$53M project ‘a huge boon to our area’
SANTA ROSA — Construction is officially underway in the runway expansion of the Charles M. Schulz–Sonoma County Airport, a project that will bring the airport’s runways up to current federal standards and potentially attract new commercial airlines and add destinations.
Leaders in the $53.8 million project celebrated its start with a groundbreaking ceremony Aug. 28. The event attracted local government and tourism figures along with state and congressional representatives who have spent more than 12 years bringing the project to fruition.
“To say that today is a significant milestone is an understatement,” said county Supervisor Mike McGuire, whose fourth district includes the airport area. The journey included 44 public meetings and project environmental-review documentation that would stack about 4 feet tall, he said.
With four distinct phases, the project is expected create 150 construction jobs and to be completed in late 2014 — just shy of the 2015 deadline mandated by Congress.
The Sonoma County Board of Supervisors in June approved a $22.7 million contract with Berkeley-based O.C. Jones & Sons for the first two phases of the project. Planned for completion during the 2013 construction season, the work will involve new lighting and other electrical systems and construction of a new taxiway.
The airport’s two runways will be extended in the final two phases and will also be separated from the current configuration that intersects in a “V.” The main runway will be extended by 885 feet to a new length of 6,000 feet. The second will be extended 200 feet, to 5,200 feet.
Three local companies were among the 13 subcontractors selected for the first two phases of the project: Cotati’s Neary Landscape, Healdsburg’s Terracon Pipeline and Santa Rosa’s Devincenzi Concrete Construction.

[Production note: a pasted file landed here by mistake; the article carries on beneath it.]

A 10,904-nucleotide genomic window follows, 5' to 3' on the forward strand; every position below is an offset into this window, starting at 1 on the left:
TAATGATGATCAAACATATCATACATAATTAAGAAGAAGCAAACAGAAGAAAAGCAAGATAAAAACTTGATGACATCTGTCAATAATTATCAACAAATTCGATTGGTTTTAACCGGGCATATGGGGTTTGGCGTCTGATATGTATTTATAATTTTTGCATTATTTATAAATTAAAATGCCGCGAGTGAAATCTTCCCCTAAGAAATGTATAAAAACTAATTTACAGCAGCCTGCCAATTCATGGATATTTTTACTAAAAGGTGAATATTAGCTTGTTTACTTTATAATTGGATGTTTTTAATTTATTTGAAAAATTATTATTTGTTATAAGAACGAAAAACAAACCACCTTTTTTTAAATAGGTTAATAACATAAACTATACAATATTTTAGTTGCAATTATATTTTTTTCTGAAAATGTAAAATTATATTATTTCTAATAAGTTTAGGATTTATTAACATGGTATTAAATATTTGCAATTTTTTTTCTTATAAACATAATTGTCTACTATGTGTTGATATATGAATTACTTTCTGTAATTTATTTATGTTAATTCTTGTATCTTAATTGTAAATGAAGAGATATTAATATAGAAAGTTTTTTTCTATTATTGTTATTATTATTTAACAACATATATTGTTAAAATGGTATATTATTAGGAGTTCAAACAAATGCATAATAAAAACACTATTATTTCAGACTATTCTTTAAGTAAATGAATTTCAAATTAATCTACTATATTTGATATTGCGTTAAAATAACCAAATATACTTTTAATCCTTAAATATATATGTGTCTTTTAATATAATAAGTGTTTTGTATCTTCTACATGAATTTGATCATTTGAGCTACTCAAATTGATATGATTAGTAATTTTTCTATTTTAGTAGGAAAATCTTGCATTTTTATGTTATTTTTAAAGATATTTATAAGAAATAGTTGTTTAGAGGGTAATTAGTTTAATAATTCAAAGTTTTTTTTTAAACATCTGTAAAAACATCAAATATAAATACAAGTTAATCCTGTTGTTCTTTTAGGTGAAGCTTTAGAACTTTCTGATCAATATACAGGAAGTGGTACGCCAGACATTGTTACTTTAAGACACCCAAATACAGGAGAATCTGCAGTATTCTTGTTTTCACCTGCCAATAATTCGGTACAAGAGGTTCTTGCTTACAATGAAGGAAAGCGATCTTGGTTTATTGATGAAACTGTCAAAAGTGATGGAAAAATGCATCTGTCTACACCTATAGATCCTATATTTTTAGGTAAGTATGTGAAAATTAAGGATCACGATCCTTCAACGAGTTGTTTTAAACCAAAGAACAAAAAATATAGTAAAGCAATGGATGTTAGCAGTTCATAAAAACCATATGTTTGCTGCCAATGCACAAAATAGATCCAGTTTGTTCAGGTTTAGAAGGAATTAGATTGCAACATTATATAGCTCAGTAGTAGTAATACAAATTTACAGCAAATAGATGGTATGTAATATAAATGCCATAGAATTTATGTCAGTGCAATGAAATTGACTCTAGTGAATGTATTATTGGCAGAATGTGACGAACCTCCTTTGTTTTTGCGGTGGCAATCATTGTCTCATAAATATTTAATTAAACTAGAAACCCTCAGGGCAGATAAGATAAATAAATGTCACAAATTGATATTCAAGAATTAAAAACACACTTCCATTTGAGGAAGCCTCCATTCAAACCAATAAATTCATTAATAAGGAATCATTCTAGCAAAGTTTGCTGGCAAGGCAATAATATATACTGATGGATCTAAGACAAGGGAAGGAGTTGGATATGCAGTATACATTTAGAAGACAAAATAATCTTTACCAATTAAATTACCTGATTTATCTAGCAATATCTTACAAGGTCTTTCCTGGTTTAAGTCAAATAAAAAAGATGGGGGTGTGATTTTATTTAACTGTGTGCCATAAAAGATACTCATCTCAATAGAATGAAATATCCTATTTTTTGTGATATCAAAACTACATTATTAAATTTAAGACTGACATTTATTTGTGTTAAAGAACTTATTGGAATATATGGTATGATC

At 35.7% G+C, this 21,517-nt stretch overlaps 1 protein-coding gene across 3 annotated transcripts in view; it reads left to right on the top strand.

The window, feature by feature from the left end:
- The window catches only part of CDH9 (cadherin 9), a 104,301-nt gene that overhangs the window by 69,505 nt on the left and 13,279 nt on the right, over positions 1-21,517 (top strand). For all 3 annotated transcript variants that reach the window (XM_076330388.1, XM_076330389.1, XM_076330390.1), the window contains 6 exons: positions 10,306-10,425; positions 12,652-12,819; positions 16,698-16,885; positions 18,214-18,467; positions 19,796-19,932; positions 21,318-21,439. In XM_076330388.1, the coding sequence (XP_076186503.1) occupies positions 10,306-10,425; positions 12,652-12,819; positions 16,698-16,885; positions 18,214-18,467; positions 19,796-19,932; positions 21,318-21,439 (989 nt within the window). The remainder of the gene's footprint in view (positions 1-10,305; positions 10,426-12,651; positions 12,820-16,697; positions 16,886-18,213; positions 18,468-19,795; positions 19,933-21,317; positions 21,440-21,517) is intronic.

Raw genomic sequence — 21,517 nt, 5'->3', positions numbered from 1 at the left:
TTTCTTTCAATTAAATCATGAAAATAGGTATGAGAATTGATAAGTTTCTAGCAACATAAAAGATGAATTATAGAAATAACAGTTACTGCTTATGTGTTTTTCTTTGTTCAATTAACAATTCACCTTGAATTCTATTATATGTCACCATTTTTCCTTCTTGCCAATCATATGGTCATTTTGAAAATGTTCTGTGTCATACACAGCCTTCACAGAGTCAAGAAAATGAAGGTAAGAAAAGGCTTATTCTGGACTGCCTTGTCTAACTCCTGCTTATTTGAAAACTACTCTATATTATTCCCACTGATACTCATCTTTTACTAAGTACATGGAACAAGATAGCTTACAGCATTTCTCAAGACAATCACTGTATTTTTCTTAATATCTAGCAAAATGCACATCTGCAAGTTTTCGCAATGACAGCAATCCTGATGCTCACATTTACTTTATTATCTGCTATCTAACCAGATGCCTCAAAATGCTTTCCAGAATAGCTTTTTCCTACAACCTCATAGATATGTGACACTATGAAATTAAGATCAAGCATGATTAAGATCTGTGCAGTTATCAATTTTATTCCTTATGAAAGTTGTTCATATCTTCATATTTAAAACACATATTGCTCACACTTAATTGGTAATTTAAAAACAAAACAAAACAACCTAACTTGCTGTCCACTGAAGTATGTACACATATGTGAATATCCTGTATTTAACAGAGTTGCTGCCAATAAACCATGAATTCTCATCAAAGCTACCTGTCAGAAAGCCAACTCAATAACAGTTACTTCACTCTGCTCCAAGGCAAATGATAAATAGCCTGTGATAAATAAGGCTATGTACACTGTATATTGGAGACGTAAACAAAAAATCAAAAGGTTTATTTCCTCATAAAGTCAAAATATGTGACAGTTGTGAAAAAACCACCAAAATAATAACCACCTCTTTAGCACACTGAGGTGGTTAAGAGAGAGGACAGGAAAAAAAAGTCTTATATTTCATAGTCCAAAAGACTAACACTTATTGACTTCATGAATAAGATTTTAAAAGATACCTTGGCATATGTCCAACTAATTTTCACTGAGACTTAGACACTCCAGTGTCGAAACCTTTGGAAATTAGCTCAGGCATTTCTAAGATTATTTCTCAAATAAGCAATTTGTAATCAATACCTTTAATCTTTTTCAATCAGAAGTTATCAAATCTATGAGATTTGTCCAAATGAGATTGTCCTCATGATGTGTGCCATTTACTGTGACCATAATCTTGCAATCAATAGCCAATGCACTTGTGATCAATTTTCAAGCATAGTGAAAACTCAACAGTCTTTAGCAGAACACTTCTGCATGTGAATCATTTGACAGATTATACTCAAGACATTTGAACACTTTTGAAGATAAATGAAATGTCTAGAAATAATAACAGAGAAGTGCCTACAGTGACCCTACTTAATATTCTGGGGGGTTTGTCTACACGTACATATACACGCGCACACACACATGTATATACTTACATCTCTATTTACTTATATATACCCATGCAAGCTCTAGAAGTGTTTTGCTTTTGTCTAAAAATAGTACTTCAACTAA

Work had originally been slated for completion this November. Yet the U.S. Fish & Wildlife Service required additional environmental mitigation for nearby habitat that could theoretically host an endangered flower seen elsewhere on the property. That mitigation added approximately $10 million to the overall project cost and delayed construction by around one year.
Federal aviation grants will pay for the majority of the project. The county is responsible for matching 10 percent of the project cost, which will be paid for by a $5 million loan from the California Department of Transportation.
The office of Rep. Mike Thompson, D-St. Helena, who has spent years lobbying for federal funding to support the project, announced before the event that he had helped to secure a first round of nearly $40 million in grants for the runway improvements from the U.S. Department of Transportation.
“This will be a huge boon to our area,” he said.
A number of commercial carriers have expressed interest in providing flights from the airport in recent years, including Delta Air Lines, Frontier Airlines, United Airlines and US Airways, according to airport officials.
Alaska Air Group subsidiary Horizon Airlines is currently the only commercial carrier operating out of Sonoma County Airport. Commercial service returned to the airport in 2007. United Airlines subsidiary United Express discontinued 15 years of service in 2001.
Regional leaders in business and tourism have speculated that an expanded list of destinations could be a significant economic boost, particularly for eastbound destinations such as Denver and Salt Late City.
“If we have an airport here that serves eastbound traffic, we will clearly put Sonoma County on the map in the business community,” said Jonathan Coe, president and chief executive of the Santa Rosa Chamber of Commerce.
He noted that companies such as Medtronic and Agilent Technologies have large units in Sonoma County and are often users of eastbound flights from hubs like San Francisco or Oakland.
Ken Fischang, chief executive of Sonoma County Tourism, said that visitors arriving via Sonoma County Airport add around $1.5 billion to the county’s economy and generate around $95 million in taxes. A total of around 7.5 million people visit the county every year, he said.
“If you divide that by 365, that equals a community the size of Windsor here every day,” he said. Windsor had nearly 26,000 residents in the 2010 Census.
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